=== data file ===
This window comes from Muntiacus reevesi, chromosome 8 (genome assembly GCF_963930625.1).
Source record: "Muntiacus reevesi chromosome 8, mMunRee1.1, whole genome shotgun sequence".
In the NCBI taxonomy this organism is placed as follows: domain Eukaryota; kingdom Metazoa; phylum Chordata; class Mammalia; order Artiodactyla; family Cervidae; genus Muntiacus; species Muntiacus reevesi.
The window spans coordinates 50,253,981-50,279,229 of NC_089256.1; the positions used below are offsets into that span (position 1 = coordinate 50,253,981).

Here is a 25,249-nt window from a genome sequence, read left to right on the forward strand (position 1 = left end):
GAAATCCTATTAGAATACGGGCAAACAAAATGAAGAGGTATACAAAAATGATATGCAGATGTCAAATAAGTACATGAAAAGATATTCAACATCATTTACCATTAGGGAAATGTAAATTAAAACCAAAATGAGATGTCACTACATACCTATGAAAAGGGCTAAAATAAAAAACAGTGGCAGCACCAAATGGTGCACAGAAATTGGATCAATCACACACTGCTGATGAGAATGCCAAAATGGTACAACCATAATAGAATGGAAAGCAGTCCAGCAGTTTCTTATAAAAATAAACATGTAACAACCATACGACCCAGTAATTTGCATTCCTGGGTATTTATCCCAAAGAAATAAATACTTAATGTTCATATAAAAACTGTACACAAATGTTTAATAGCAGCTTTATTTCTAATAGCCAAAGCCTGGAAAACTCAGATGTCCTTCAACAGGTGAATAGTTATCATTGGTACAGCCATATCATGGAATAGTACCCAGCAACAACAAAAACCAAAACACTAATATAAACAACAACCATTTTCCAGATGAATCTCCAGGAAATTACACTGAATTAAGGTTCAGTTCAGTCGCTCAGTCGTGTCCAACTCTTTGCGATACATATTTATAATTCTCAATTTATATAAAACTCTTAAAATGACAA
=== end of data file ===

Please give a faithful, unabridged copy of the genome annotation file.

This window comes from Muntiacus reevesi, chromosome 8 (genome assembly GCF_963930625.1).
Source record: "Muntiacus reevesi chromosome 8, mMunRee1.1, whole genome shotgun sequence".
In the NCBI taxonomy this organism is placed as follows: domain Eukaryota; kingdom Metazoa; phylum Chordata; class Mammalia; order Artiodactyla; family Cervidae; genus Muntiacus; species Muntiacus reevesi.
The window spans coordinates 50,253,981-50,279,229 of NC_089256.1; the positions used below are offsets into that span (position 1 = coordinate 50,253,981).

Here is a 25,249-nt window from a genome sequence, read left to right on the forward strand (position 1 = left end):
GAAATCCTATTAGAATACGGGCAAACAAAATGAAGAGGTATACAAAAATGATATGCAGATGTCAAATAAGTACATGAAAAGATATTCAACATCATTTACCATTAGGGAAATGTAAATTAAAACCAAAATGAGATGTCACTACATACCTATGAAAAGGGCTAAAATAAAAAACAGTGGCAGCACCAAATGGTGCACAGAAATTGGATCAATCACACACTGCTGATGAGAATGCCAAAATGGTACAACCATAATAGAATGGAAAGCAGTCCAGCAGTTTCTTATAAAAATAAACATGTAACAACCATACGACCCAGTAATTTGCATTCCTGGGTATTTATCCCAAAGAAATAAATACTTAATGTTCATATAAAAACTGTACACAAATGTTTAATAGCAGCTTTATTTCTAATAGCCAAAGCCTGGAAAACTCAGATGTCCTTCAACAGGTGAATAGTTATCATTGGTACAGCCATATCATGGAATAGTACCCAGCAACAACAAAAACCAAAACACTAATATAAACAACAACCATTTTCCAGATGAATCTCCAGGAAATTACACTGAATTAAGGTTCAGTTCAGTCGCTCAGTCGTGTCCAACTCTTTGCGATACATATTTATAATTCTCAATTTATATAAAACTCTTAAAATGACAA